Studies targeting the function of IL-33 and/or signaling through its T1/ST2 receptor have highlighted the dual role this versatile cytokine pathway plays in the induction inflammatory immune reactions. More interestingly, these reactions can be either beneficial or pathological in nature. Here we will discuss the pathological role of IL-33 in disease.

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Topics: Dermal, Inflammation, Research Products, Infection, Acute Kidney Injury (AKI)

Successfully Predict Neuropathic Pain Conditions

Posted by MD Biosciences on Jun 29, 2015 11:21:00 AM

The rodent has historically been used as the dominant model for the study of pain mechanisms and new therapeutics. There are good reasons for this such as the practicalities and ease of use with small animals as well as the scientific value of having a large database of prior research for predictive validity. The rodent models will continue to be the workhorse driving research and drug discovery, however there is a large failure rate of drugs moving into clinical stages, which failure of rodent models to predict the biology of the clinical condition certainly plays a role. The most well known example of this is the NK1 antagonist that exhibited efficacy-related translational failure in the clinic.

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Topics: Neuro/CNS

Novel Biomarkers| Detecting early-stage Acute Kidney Injury (AKI)

Posted by MD Biosciences on May 7, 2015 10:47:16 AM

Acute kidney injury is a disease that is characterized by a rapid loss of kidney function, including the rapid fall in glomerular filtration rate (GFR) and the retention of nitrogenous waste over the course of hours and days. AKI is a complex, multifactorial disease with inflammatory, ischemic, necrotic and apoptotic events that occur simultaneously, leading to damage and functional kidney failure. The process of kidney injury occurs in stages starting with increased risk, followed by damage as a result of ischemic injury or toxicity, followed by a decrease in glomerular filtration rate (GFR), which further progresses to kidney failure.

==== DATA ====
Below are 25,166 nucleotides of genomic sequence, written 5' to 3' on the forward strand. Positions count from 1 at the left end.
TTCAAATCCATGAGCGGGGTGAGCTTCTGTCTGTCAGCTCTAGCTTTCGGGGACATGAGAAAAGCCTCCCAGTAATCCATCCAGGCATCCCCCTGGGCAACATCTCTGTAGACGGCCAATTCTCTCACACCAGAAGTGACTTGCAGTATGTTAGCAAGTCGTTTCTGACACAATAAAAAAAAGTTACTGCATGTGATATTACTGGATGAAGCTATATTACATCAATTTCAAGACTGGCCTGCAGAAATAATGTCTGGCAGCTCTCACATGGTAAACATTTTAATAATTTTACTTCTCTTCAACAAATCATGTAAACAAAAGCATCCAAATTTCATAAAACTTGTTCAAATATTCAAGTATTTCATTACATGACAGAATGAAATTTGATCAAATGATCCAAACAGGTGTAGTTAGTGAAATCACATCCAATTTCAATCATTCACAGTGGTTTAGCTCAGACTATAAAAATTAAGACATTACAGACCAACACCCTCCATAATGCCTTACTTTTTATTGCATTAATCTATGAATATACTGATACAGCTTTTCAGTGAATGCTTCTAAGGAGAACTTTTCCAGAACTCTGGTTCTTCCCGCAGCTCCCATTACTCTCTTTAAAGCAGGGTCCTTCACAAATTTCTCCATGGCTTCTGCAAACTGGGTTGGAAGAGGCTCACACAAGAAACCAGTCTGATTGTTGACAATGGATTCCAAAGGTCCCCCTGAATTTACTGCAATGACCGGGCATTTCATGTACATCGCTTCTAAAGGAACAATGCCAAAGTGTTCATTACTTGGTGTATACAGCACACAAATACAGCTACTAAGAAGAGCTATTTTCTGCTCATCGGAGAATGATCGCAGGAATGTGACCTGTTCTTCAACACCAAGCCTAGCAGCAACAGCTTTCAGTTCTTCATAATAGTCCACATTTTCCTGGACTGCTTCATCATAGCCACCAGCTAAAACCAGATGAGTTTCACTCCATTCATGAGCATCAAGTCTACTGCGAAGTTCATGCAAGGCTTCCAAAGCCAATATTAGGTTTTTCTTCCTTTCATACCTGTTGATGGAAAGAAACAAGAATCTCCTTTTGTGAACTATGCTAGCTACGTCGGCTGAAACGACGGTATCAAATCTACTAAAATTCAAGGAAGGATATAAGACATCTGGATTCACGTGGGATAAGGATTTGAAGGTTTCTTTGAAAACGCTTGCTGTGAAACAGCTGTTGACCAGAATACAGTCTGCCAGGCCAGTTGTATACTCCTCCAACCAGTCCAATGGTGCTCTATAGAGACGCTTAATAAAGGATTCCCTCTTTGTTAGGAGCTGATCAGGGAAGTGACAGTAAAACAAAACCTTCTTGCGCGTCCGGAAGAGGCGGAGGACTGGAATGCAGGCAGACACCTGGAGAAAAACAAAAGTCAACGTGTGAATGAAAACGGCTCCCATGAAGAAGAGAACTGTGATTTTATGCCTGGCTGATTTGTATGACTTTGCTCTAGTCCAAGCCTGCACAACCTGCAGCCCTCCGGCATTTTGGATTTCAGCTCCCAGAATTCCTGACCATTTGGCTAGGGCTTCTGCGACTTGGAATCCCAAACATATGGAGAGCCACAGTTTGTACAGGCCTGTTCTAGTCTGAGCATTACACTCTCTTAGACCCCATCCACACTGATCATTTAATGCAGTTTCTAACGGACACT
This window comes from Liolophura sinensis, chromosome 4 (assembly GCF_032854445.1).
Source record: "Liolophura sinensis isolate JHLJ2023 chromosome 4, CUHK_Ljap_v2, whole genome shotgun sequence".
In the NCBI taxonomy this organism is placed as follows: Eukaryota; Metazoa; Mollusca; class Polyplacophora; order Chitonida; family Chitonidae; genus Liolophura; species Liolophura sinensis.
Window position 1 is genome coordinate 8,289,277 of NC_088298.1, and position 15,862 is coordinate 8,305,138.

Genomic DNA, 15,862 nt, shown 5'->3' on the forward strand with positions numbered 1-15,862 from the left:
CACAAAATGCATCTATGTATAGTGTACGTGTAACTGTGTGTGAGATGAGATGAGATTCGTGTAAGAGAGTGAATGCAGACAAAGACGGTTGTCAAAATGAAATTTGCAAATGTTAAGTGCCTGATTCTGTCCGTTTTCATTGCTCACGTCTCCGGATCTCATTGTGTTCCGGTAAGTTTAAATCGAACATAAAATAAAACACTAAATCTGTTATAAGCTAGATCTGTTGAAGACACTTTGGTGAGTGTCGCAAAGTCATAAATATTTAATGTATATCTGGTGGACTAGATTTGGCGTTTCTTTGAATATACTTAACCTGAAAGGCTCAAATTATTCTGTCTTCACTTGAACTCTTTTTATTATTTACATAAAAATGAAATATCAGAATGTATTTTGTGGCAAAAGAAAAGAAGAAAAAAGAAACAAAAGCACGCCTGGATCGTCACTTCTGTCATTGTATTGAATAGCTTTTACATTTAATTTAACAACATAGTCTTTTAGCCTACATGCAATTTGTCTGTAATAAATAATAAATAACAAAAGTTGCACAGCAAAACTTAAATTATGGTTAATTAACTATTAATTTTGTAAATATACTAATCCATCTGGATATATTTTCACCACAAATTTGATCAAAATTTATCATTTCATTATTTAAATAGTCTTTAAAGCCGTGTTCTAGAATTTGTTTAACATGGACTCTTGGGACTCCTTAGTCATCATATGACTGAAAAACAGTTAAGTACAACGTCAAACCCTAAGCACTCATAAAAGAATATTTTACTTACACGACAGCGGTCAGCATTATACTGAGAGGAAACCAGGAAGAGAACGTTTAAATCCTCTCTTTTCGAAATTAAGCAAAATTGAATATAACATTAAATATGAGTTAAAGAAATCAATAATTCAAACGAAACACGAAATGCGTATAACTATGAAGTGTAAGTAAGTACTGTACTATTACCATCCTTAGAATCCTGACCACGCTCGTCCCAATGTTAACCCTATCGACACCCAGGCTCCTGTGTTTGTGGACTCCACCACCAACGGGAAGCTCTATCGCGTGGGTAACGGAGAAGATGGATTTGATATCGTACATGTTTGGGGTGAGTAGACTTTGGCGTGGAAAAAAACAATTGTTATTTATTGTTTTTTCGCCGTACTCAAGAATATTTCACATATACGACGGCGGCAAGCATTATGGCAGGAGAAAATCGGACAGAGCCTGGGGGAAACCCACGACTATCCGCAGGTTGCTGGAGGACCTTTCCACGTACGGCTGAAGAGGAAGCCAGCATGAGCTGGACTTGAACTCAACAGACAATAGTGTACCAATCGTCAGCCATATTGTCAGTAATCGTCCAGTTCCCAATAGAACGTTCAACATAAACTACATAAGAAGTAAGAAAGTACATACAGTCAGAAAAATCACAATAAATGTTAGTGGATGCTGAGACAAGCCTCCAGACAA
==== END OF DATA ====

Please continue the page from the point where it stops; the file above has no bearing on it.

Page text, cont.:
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Topics: Acute Kidney Injury (AKI)

Drug Discovery Success Rates | Role of Preclinical Study Design.

Posted by MD Biosciences on Apr 22, 2015 12:16:55 AM

In 2014, an article was published in Nature analyzing the clinical development success rates for investigational drugs. It's no surprise that the success rates are still somewhat dismal with 1 in 10 drugs that enter clinical phases pushing through to FDA approval. The article breaks down the success rate in each phase for differing classes of drugs as well as various therapeutic indications. NMEs were found to have the lowest success rates in every phase of development (7.5%) whereas biologics had nearly two times the success rate (14.6%).